Jessica Borelli leads research of an innovative program for improving parent-child bonds.
Program, supported by $1 million CDC grant, aims to strengthen relationships and deter violence in low-income community
By Mimi Ko Cruz
Brillante (brilliant). Sensacional (sensational). Excepcional (exceptional). Puedes hacerlo (you can do it). Te amo (I love you).
Such words can supercharge your kids and lets them know how much you support them and can change your relationships, Araceli Robles tells a room full of Santa Ana moms in Spanish.
It helps make your connection stronger, the mothers agree.
“Our words pack power,” says Robles, who leads the weekly Madres group component of the Confia en Mi, Confio en Ti program at Latino Health Access, a nonprofit organization dedicated to disease prevention and health promotion in underserved communities of Orange County. “We should celebrate and enjoy our kids and tell them how much they mean to us. Our kids remember how we treat them and we need to communicate with them.”
While the Madres program takes place, the mothers’ children take part in a Youth Engaged for Action (YEA) program, where they, too, are learning to express their frustrations and better communicate with their parents.
By getting the mothers and children to value the connection they have with one another and to express their mutual needs for emotional closeness, the program developers hope to help prevent the children from coping with their distress in less appropriate ways, such as by lashing out against others, joining gangs, using substances and engaging in self-harming behavior.
The mothers and their children are part of an eight-week counseling program aimed at strengthening their ties to each other. The program, supported by a $1 million Centers for Disease Control grant, is being offered through a partnership between UCI’s School of Social Ecology and Latino Health Access.
“We are implementing and evaluating an engagement program, focused on adolescents and their caregivers to strengthen relationships,” says Jessica Borelli, associate professor of psychological science.
The program is part of a larger effort to prevent youth violence among Latino boys and girls from low-income families in the most violent neighborhoods of Santa Ana.
Through the school’s long-standing collaboration with Latino Health Access, Borelli explains, “we are expanding their youth promotoras (lay health workers) network into a comprehensive YEA program, and extending our effective Madres a Madres promotora-led family engagement program to focus on adolescents and their caregivers.”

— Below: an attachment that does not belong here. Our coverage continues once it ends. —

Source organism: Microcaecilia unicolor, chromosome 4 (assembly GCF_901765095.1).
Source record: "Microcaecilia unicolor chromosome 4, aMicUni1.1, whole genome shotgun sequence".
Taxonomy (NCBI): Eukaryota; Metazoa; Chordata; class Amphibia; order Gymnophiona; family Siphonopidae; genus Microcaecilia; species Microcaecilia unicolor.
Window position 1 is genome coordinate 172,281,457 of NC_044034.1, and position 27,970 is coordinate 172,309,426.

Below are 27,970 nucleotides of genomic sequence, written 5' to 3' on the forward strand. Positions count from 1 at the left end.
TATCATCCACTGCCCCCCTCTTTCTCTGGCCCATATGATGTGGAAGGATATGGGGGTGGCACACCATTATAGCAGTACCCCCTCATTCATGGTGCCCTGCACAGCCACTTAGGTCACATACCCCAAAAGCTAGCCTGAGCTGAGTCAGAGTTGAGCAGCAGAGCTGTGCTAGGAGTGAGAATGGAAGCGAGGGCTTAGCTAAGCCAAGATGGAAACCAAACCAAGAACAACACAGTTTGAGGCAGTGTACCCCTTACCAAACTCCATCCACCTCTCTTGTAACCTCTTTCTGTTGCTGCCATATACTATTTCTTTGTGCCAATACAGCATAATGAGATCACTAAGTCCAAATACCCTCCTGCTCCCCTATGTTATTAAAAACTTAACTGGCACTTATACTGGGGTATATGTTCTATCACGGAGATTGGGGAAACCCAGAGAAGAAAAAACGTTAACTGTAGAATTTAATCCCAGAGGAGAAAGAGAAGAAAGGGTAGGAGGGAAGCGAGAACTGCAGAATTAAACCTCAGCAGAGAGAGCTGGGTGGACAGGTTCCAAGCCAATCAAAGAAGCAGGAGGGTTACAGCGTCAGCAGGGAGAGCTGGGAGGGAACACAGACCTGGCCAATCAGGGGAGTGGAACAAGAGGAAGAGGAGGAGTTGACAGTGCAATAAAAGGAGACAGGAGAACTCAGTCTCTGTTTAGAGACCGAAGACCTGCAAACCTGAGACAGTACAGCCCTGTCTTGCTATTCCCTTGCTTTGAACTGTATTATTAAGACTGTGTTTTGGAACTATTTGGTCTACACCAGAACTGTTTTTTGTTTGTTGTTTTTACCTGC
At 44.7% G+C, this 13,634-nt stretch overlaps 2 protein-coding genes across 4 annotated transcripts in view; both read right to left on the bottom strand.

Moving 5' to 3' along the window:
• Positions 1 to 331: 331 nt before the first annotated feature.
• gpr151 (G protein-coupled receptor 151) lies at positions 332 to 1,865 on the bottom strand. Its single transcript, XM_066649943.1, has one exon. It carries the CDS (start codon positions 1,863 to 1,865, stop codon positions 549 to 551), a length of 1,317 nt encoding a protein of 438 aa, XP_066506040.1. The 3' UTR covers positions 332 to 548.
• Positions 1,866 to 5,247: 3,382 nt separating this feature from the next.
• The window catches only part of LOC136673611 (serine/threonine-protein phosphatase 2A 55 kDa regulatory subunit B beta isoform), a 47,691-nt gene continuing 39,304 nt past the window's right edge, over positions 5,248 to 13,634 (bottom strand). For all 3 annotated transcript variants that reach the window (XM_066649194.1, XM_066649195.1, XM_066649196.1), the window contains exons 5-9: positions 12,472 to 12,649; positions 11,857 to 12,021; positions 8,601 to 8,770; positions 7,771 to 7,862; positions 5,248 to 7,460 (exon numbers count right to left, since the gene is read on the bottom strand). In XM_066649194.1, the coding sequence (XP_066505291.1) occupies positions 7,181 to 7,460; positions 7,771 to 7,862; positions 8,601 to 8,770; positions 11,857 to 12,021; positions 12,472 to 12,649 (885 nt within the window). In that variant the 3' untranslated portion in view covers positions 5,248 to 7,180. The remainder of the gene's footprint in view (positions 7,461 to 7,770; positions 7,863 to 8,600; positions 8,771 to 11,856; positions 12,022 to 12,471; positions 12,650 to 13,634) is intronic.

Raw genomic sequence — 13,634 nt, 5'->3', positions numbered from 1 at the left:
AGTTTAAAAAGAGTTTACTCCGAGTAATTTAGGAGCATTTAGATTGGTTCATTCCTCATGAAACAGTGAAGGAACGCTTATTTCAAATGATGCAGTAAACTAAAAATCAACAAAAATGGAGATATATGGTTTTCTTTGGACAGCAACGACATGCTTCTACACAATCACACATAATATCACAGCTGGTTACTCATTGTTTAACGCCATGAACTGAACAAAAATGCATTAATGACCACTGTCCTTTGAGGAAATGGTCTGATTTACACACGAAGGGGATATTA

As part of the grant, Borelli and her team of student researchers are conducting a randomized controlled trial of the integrated YEA/Madres program embedded in a larger 10-year Building Healthy Communities (BHC) initiative, funded by a $1 million California Endowment (2010-2020) in six Santa Ana neighborhoods where violence rates are about six times the national average.
Borelli, her research team, which includes fellow School of Social Ecology faculty members Kirk Williams, John Hipp and Dean Nancy Guerra, and Latino Health Access are delivering the YEA/Madres program in three of the neighborhoods and the other three neighborhoods are serving as comparison sites. “In this manner, we can evaluate empirically the impact of the YEA/Madres program on individual and neighborhood-level outcomes,” Borelli says.
Participating families report that they love the program and have expressed a desire to continue attending the sessions beyond the eight weeks.
Says one mom: "Me pareció muy bien porque aprendí mucho de mis compañeras y las experiencias que han vivido y también porque a mi hijo también le gusta venir. Poco a poco mi hijo esta agarrando más confianza en comunicarse conmigo. Si habido un cambio. (I learned a lot from my peers and the experiences they have lived and shared. I also enjoy this program because my son likes coming here. Little, by little, my son is gaining more confidence in communicating with me. There has definitely been a change.)"
Healthier parent-child relationships are associated with a host of better outcomes, including less anxiety, depression, aggression, and substance use in children and adolescents, Borelli stresses. “The bottom line is when youth feel that they can turn to their parents in times of need, they are less likely to turn elsewhere.”